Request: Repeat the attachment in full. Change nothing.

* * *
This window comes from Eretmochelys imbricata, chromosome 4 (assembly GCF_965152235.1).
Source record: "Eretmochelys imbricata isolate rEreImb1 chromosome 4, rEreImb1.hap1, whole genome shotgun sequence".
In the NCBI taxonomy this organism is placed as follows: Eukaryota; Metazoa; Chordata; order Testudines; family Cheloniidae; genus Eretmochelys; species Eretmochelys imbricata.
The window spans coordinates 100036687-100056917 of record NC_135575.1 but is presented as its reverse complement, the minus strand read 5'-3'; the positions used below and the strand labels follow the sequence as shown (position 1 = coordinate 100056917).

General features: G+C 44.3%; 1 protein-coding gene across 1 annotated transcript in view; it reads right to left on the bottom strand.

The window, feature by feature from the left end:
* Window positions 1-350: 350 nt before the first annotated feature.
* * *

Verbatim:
This window comes from Eretmochelys imbricata, chromosome 4 (assembly GCF_965152235.1).
Source record: "Eretmochelys imbricata isolate rEreImb1 chromosome 4, rEreImb1.hap1, whole genome shotgun sequence".
In the NCBI taxonomy this organism is placed as follows: Eukaryota; Metazoa; Chordata; order Testudines; family Cheloniidae; genus Eretmochelys; species Eretmochelys imbricata.
The window spans coordinates 100036687-100056917 of record NC_135575.1 but is presented as its reverse complement, the minus strand read 5'-3'; the positions used below and the strand labels follow the sequence as shown (position 1 = coordinate 100056917).

General features: G+C 44.3%; 1 protein-coding gene across 1 annotated transcript in view; it reads right to left on the bottom strand.

The window, feature by feature from the left end:
* Window positions 1-350: 350 nt before the first annotated feature.